It came very suddenly, an outburst of tears amid my sobs. It had been building since the night before, when I first came across a tweet indicating that something horrible had happened in Chapel Hill, North Carolina, a city which I had associated mainly with college basketball. The limited news coverage, all local at first, showed a middle-aged man imploring police officers to let him see his son’s apartment, then to at least tell him if his son was alive or not, all to no avail. Then came more tweets, still just a trickle, before the police had commented, before the news stations could even report it, saying that three young people, all Muslims by religious faith, had been shot and killed. Then, a river of tweets, coming from the victims’ friends and relatives, who posted pictures:
- A tall, smiling young man standing beside two smiling young women wearing hijabs, one also wearing a graduation cap;
- The same young man seated with one of the women for a formal portrait on their wedding day, the young man dressed sharply, the young woman a radiant bride;
- The young man, in his wedding suit sans jacket, dribbling a basketball;
- The young woman, proudly standing with her husband, who sports a white medical jacket;
- The young man and woman at a Carolina Panthers football game;
- The young woman at her wedding, dancing with a man whose face is obscured by his arm, the caption reading “Dancing with Daddy ??.”
“Dancing with Daddy ??.” No image could be more sweet, and in that moment, more heartbreaking at the same time. And the next morning, while watching the young man’s family as they held a brief press conference, seeing their pain was too much for me. I wept, and wept again when my eyes settled on the man’s grieving father. Perhaps it’s because I’m a father, too.
I can only imagine what the families of these beautiful, awesome young Americans are going through. The short several years in which I’ve been a dad have helped me gain, I think, a bit of insight into a parent’s grief when his or her child dies. The emotional bond between parent and child is so intensely powerful, that the death of a child must be shattering. When it comes suddenly, the grief must be unspeakable. For the families of the Chapel Hill victims, the grief is augmented even more by the horrific way in which the lives of Deah, his wife Yusor, and her sister Razan were taken.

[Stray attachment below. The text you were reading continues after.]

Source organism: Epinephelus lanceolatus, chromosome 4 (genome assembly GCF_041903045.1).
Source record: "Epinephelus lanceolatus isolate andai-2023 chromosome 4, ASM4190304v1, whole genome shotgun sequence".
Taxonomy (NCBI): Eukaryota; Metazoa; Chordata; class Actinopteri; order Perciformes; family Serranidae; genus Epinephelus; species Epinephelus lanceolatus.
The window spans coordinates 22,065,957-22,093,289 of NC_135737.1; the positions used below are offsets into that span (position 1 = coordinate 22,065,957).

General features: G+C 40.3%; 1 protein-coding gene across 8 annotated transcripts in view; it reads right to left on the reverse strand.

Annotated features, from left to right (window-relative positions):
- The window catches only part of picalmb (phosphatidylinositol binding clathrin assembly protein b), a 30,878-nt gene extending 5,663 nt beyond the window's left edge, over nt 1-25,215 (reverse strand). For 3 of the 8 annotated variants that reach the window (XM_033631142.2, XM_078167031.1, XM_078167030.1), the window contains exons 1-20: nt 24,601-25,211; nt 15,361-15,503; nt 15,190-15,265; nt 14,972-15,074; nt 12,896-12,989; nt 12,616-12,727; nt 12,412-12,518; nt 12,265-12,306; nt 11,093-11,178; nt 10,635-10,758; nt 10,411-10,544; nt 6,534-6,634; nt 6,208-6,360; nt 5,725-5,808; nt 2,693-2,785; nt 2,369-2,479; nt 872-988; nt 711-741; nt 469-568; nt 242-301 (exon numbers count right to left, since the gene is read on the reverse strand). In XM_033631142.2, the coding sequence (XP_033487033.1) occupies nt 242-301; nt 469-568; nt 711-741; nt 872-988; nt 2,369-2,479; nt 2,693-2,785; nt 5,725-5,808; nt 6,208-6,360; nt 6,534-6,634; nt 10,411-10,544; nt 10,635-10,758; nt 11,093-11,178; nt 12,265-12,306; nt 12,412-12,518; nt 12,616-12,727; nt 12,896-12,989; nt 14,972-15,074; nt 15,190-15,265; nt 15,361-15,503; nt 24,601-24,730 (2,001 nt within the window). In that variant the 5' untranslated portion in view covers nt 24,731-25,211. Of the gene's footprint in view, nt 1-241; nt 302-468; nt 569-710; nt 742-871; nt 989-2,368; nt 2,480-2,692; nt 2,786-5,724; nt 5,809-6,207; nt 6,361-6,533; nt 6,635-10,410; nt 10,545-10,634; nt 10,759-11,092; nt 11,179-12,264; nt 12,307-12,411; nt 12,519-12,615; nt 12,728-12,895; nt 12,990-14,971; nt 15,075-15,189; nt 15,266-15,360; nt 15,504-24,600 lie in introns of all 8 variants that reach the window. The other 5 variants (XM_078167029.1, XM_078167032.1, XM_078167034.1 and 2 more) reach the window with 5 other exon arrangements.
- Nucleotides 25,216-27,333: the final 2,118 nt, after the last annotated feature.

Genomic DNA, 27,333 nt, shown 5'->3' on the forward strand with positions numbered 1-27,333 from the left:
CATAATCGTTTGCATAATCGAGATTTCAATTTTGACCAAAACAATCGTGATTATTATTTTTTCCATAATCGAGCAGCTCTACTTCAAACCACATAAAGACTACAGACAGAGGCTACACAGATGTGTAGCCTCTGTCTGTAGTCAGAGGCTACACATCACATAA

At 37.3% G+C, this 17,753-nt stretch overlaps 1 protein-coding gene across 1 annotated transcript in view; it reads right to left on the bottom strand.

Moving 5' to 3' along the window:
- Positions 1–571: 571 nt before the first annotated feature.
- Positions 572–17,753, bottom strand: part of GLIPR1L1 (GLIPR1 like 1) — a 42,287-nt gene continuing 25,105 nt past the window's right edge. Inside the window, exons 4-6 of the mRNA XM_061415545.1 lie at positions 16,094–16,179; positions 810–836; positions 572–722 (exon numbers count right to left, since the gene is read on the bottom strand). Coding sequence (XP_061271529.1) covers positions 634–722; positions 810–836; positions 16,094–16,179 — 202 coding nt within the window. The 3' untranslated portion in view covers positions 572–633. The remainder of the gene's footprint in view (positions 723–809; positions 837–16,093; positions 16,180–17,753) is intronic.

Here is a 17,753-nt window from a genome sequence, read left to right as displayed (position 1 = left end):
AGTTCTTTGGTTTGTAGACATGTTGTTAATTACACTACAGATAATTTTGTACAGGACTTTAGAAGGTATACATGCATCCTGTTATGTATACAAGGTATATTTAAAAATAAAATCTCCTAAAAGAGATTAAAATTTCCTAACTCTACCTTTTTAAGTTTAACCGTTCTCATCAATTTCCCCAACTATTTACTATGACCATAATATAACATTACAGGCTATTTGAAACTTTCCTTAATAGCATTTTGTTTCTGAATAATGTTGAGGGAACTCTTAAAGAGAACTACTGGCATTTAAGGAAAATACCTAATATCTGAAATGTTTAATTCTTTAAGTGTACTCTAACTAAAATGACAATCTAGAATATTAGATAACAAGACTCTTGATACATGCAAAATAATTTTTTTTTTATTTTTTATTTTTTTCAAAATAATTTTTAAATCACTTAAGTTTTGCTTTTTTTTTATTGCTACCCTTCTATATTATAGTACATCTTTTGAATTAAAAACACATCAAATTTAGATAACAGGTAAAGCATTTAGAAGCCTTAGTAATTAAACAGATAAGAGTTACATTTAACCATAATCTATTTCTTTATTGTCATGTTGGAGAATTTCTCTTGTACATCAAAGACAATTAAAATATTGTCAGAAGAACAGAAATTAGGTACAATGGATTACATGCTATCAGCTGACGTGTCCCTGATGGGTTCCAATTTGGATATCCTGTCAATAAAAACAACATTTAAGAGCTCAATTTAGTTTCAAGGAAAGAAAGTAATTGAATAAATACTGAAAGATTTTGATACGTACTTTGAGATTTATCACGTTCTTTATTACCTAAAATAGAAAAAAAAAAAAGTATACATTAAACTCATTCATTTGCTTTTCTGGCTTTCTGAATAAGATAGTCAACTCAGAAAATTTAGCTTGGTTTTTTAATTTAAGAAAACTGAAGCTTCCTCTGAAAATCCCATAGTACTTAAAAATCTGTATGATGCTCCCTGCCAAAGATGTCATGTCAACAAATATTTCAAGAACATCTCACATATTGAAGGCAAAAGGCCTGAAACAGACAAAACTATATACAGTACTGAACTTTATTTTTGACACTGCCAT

I’ve read comments online from some folks who wonder why anyone really cares whether this triple murder is considered a hate crime. After all, they reason, any act of murder, much less one that takes multiple lives, is evil and full of hate. But that’s not what is meant by the legal term “hate crime.” Hate crimes, which can also include assault, harassment, or even vandalism, target victims because they belong to a particular group of people; a motivation of prejudice is present. Often, these groups are defined by race, religion, gender, or sexual orientation. Hate crimes are particularly heinous because they strike terror in the hearts of other people from that group; perhaps we could think of them as acts of “targeted terrorism.” Consequently, hate crimes often carry additional legal penalties for offenders.
At the moment, the authorities say they’re investigating whether the murders were actually hate crimes. Their alternative hypothesis asks if the killings are just the result of a belligerent, soon-to-be-divorced-again, open-gun-carrying neighbor with psychopathic traits who snapped when he felt aggrieved one too many times over parking spaces. The killer’s wife, his soon-to-be second ex-wife, has stated it was the latter and not the former.
But of course, it was a hate crime.
The alternative theory has a lot of truth to it. The murderer (who by now, you may have guessed, will be refused the dignity of being named in this column) was indeed belligerent, soon-to-be-divorced-again, open-gun-carrying, and lacking empathy for other people. And a perceived slight about parking may have lit his fuse on the day of the murders. But the powder keg inside him, the anger that had built up over years, demonstrates the reality – this was a hate crime.
Frequently, a crime becomes identifiable as a hate crime when the perpetrator yells a slur of some kind while in the act. That may not have happened here. But just because the Chapel Hill killer didn’t leave graffiti that says something awful like “ragheads go home” doesn’t mean it wasn’t a hate crime.
An examination of the murderer’s social media posts shows whom he most detests – religious people, whom he ridicules mercilessly. Particularly attracting his ire are Muslims and Christians.
If he indeed exploded in violence because he felt his parking rights had been violated one too many times, we need only look to that which fueled his fire the most – his antipathy toward religious people, of which he would have identified Deah, Yusor, and Razan as being, at the very least because of the women’s hijabs.
So of course it was a hate crime.
Some legal observers say that it is very hard to prove whether a crime is a hate crime, because a prosecutor must establish beyond a reasonable doubt that the perpetrator acted on his prejudice while in the act. Yes, it may be difficult. But the authorities should at least file hate crime charges and try. Deah’s, Yusor’s, and Razan’s families hope for that, as do many Muslim Americans, as do numerous Americans of every race, religion, gender, and sexual orientation.
I am one of those Americans. Because even if prosecutors are unable to convince a jury that a hate crime happened, we know the reality.
It was a hate crime.
Eugene Hung serves as the lead organizer in the Los Angeles area for the Man Up Campaign, which mobilizes young men worldwide to work for an end to violence against women and girls and to advocate for women’s equality. He also is the author of this blog, Raising Asian American Daughters. You can follow him on Twitter at @eughung.